Civil War Hairstyles

A Southern Belle or a Connecticut Yankee?

Women left to tend their homesteads (or parlors) during The War of Northern Agression were forced to find practical, timesaving ways of doing up their hair. There are some similarities between WWII hairstyles (see my post “Longer ‘Dos of the 1940s”)  and these of the American Civil War, which makes me think that times of scarcity call for certain measures in keeping up appearances.

One similarity was this business of making rats. Fanny & Vera’s helpful hints and timely tips for Civil War reenactors say that, “Almost every Victorian lady had a hair receiver on the dresser, and would place the hair gleaned in daily brushings into it.  A lady could use this resource to construct rats for her hair. …Rats were used to add volume to the hair at the sides of the head.  Hairstyles that accented the width of the face were in style, so hairstyles were low on the crown and wide at the sides.” Anyway, they can tell you more about that here, if you are so inclined to find out.

Yankee??

The main goal was to have a very wide appearance to the hair, which adds roundness to the face. It’s just a thought that this hairstyle emerged while men were gone because the women were forced to take a more masculine role, and thus, a more masculinized appearance.

They had an uncompromising part in the middle, with no bang. The unbudging part down the middle could be seen as a parallel of the two sides of the Civil War, although I will say that the hair surely stayed a lot more in place than most anything else during those times. Perhaps due to an inability to control political affairs, the women controlled their tresses relentlessly during the War, not letting them get whimsical or out of place. It was very improper for a lady to let her hair down in public (a difference between these war hairstyles and those of WWII). You would be hard-pressed to find a tintype of a lady with her hair down between 1861–1865.

Who is this lady, and which side is she on?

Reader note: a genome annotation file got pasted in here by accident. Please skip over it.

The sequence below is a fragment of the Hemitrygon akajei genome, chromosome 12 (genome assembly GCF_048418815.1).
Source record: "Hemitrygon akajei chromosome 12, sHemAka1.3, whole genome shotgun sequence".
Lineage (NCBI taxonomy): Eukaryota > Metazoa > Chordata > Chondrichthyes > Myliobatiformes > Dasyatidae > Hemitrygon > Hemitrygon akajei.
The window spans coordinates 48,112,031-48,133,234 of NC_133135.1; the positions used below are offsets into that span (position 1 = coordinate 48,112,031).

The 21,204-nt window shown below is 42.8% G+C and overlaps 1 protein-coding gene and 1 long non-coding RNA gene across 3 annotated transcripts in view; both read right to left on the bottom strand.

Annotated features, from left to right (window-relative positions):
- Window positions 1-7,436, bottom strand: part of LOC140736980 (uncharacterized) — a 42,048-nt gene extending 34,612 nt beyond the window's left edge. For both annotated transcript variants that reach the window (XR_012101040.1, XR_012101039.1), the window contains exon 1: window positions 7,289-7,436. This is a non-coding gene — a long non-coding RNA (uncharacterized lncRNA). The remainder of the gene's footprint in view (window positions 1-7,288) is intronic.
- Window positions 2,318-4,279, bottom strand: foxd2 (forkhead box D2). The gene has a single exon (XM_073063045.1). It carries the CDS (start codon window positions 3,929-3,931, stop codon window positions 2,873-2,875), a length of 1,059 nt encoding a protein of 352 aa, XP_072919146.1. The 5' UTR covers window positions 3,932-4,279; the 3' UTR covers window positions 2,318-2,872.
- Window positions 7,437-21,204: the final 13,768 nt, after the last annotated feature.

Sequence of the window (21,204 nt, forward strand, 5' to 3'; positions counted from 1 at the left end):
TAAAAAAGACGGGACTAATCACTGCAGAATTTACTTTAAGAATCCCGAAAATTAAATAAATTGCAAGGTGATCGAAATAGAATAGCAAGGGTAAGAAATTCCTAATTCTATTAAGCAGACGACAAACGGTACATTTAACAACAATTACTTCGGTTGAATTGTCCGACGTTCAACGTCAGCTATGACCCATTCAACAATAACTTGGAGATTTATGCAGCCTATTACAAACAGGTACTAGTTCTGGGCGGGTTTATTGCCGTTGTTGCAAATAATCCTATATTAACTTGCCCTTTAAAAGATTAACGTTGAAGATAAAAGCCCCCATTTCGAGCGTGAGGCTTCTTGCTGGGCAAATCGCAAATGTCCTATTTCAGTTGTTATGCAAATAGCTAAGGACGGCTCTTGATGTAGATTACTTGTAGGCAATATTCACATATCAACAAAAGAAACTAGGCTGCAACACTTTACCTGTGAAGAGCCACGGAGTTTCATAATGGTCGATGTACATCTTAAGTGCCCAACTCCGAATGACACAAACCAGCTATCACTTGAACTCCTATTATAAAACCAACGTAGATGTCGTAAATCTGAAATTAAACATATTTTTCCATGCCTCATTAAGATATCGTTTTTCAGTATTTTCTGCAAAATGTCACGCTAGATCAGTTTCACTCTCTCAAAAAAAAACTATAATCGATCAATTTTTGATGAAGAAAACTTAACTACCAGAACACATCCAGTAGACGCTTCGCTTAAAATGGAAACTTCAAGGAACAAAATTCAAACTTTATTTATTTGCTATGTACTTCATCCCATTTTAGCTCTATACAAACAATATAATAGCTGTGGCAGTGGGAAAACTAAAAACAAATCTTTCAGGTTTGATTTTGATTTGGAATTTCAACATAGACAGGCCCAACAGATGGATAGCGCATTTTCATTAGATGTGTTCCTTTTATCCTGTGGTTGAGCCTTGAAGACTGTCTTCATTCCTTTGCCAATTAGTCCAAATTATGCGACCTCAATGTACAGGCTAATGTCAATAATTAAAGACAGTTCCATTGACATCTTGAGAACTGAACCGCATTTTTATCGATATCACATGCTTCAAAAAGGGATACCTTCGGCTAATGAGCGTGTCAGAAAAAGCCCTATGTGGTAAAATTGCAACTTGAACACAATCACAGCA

However, it was permitted, at balls or dances, to wear ringlet curls. Often, women would confine their hair in buns at the nape of their neck with a knitted snood. Going to church or town, or riding horses or in a carriage, a lady may’ve worn a bonnet. Miss Vera’s Millinery has a great collection of Civil War bonnets.

Mississippi Woman Fights the Confederate Blues with a Bonnet

The last characteristic of Civil War hairstyles was a lot of grease, if it could be spared. That brings us to the end of this post and to the beginning of our next topic, Civil War hairstyles of the men in battle.

Until then, tout a l’heure!

Published in: on 16 February 2010 at 13:26  Leave a Comment  
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Flowers in their Hair

Isn’t it sensual to have the soft petals of flowers adorning your tresses? Isn’t it fabulous to pin on the scent of sugar that all the honeybees are drawn to? Ladies, I tell you, flowers are nature’s adornment, and we should wear them any chance we get! It’s been done throughout history in all different nations.

In the 1940s U.S., blossoms gave Lady Day an untouchable glamour on the stage.  She always wore hers on one side––a little sassy, she was, and very feminine. She preferred white hibiscus, although she wore other kinds too. In the 1930s Mexico, Frida Kahlo, boldly creative, always wore hers right on top of her head with a part in the middle. She preferred bright, tropical blossoms. Kahlo said to her lover Josep Bartolf, “I paint flowers so they will not die.” If we pin them into our hair, we can reclaim a little youth, too, before it wilts away.

Now I’m thinking of my youth wilting away like a flower, and I’ll just indulge this bout of melancholy. Lovesick Ophelia drowned herself in the flower of her youth, for she could not turn the head of the boy who made her heart leap.

She put flowers into her long, straight tresses just before she laid herself down in the river, probably ’round the 12th century in Denmark–– fictionally speaking, of course.

“There is a willow grows aslant a brook,
That shows his hoar leaves in the glassy stream;
Therewith fantastic garlands did she make
Of crow-flowers, nettles, daisies, and long purples
That liberal shepherds give a grosser name,
But our cold maids do dead men’s fingers call them:
There, on the pendent boughs her coronet weeds
Clambering to hang, an envious sliver broke;
When down her weedy trophies and herself
Fell in the weeping brook. Her clothes spread wide;
And, mermaid-like, awhile they bore her up:
Which time she chanted snatches of old lauds;
As one incapable of her own distress,
Or like a creature native and indued
Unto that element: but long it could not be
Till that her garments, heavy with their drink,
Pull’d the poor wretch from her melodious lay
To muddy death.”

Ophelia was a deep-thinking and poetic young girl, so she pinned the flowers for deliberate meaning. The willows stood for forsaken love; the nettles for pain; daisies for innocence; pansies for love in vain; violets for faithful chastity and death of the young; and roses round her face, for she had been called the rose of May. What a poor young girl, but smart for dressin’ up so pretty for her death bed.

Long live Ophelia and Frida and Ms. Holiday; they’ll always be remembered for the flowers in their hair.